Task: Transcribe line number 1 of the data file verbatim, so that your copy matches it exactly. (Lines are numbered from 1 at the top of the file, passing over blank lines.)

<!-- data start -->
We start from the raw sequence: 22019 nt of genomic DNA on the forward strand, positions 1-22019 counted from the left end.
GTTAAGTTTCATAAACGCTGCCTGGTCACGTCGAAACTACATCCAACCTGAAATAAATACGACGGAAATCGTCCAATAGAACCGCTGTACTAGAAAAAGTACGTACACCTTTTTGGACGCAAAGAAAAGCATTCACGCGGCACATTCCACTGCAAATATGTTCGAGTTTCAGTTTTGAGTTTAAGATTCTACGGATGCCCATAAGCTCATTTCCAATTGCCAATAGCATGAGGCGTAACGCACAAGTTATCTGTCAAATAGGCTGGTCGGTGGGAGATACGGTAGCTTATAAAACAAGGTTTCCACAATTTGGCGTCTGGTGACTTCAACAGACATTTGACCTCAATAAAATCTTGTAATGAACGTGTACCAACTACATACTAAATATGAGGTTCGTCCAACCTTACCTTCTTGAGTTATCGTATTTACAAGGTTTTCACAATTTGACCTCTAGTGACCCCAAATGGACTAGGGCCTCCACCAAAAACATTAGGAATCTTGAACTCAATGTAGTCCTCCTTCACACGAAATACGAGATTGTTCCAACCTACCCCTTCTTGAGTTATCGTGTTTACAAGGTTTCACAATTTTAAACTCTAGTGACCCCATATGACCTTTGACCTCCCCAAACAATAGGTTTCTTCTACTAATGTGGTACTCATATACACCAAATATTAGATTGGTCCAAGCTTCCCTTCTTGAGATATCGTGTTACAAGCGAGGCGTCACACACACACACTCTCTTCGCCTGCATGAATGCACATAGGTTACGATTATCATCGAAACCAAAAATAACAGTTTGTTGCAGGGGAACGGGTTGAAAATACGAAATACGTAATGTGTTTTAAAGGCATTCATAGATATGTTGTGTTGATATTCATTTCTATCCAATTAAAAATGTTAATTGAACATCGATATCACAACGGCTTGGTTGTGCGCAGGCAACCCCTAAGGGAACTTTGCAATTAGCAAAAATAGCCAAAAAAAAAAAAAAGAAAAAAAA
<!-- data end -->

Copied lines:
We start from the raw sequence: 22019 nt of genomic DNA on the forward strand, positions 1-22019 counted from the left end.